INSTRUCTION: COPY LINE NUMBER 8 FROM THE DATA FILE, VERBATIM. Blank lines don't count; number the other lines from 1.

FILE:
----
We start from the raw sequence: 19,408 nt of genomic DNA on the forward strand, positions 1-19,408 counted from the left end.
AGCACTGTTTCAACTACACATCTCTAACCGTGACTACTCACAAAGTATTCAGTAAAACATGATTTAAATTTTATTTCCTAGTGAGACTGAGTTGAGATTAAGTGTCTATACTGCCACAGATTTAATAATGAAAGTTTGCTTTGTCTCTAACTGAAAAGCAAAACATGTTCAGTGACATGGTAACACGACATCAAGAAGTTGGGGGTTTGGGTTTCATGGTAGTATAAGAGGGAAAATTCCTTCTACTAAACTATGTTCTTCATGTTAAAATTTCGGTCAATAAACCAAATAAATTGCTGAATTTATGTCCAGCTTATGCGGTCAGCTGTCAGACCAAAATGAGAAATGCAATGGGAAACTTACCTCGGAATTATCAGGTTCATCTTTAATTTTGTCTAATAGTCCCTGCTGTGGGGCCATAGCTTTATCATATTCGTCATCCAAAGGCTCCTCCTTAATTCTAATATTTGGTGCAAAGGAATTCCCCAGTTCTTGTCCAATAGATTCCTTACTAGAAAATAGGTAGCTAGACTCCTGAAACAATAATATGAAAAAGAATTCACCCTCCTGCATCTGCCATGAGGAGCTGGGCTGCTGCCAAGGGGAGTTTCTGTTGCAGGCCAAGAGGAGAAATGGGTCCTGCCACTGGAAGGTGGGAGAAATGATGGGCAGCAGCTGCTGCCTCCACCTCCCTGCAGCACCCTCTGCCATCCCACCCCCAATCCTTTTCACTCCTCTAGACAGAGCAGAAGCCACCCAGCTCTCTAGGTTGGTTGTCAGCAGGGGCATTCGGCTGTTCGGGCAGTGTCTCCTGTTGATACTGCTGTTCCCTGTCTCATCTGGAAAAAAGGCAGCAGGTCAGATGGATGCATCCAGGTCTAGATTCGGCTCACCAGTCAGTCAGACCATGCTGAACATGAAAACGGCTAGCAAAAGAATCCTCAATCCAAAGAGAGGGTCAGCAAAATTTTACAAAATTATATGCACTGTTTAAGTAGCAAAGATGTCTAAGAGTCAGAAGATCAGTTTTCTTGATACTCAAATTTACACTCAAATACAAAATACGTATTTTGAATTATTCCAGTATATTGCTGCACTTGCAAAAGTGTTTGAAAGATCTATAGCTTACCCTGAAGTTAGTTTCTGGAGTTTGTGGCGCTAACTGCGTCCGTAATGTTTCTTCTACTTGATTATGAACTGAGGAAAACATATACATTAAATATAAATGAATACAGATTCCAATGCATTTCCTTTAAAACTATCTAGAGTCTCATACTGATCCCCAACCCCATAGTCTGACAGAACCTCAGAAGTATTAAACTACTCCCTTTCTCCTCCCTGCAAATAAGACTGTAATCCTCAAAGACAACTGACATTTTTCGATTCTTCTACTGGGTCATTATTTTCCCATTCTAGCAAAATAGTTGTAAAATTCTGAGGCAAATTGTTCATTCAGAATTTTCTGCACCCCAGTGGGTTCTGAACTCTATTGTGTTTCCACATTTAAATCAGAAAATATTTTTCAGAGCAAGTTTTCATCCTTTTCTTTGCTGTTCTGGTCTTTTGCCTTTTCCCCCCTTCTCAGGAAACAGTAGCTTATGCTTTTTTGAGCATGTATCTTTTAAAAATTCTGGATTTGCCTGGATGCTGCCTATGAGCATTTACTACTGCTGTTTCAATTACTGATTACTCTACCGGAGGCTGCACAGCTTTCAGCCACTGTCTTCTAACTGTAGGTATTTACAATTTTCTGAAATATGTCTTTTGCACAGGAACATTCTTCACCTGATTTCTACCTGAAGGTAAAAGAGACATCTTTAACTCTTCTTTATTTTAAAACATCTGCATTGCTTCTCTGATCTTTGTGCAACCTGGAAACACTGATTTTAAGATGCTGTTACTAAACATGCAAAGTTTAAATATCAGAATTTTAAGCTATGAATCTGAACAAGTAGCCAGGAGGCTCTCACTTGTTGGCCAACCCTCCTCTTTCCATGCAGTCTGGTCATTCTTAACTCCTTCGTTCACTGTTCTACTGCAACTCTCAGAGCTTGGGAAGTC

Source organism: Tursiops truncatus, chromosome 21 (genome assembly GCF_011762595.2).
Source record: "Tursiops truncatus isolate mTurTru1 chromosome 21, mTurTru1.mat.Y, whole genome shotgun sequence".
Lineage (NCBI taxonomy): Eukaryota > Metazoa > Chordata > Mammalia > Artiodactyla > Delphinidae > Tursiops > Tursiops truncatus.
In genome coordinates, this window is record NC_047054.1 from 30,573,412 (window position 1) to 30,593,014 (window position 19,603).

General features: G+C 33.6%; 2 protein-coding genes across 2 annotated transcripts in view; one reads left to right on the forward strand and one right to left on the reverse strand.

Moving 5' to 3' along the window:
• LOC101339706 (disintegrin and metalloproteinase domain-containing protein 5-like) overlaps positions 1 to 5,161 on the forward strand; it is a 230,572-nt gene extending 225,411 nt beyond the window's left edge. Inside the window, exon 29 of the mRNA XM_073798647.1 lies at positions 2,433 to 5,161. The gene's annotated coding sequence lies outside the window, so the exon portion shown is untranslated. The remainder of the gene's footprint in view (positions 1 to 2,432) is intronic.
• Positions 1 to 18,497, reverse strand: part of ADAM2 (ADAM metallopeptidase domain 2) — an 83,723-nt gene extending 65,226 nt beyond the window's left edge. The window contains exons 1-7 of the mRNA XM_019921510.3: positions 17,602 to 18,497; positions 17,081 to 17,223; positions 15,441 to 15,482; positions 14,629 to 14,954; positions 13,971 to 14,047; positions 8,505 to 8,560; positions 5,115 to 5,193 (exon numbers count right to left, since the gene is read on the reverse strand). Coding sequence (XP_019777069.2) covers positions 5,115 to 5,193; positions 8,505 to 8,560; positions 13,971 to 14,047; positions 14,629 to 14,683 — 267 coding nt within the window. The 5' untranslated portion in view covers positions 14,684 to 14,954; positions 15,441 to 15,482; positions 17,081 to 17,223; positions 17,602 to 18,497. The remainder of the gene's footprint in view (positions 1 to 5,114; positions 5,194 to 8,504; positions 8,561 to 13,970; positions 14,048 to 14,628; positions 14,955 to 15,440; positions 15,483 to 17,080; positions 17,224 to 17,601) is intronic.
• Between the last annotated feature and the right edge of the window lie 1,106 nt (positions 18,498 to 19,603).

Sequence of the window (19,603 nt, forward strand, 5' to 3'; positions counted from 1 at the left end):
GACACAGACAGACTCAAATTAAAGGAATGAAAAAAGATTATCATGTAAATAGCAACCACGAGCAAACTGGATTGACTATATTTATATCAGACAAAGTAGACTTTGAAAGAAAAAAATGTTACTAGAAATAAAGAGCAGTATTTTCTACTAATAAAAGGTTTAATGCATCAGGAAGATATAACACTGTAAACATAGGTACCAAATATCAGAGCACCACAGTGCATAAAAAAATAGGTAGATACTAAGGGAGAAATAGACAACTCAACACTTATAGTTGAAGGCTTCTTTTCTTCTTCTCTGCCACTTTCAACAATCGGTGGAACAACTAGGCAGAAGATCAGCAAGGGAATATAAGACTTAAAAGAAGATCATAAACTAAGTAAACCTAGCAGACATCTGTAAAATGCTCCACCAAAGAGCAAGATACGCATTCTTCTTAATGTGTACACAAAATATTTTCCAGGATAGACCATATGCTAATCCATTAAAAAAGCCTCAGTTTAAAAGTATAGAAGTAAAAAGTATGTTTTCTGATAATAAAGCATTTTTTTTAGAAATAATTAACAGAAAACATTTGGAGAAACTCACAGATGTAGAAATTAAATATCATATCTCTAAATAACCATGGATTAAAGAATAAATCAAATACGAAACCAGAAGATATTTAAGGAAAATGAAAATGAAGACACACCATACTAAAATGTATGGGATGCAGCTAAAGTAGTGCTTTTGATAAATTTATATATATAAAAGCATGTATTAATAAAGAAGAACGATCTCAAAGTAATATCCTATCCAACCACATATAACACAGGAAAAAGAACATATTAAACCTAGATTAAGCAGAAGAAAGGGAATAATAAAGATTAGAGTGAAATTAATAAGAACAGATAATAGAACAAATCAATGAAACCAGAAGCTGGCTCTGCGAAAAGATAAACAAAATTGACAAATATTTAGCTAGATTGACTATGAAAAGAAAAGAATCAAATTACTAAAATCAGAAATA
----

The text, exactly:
Moving 5' to 3' along the window: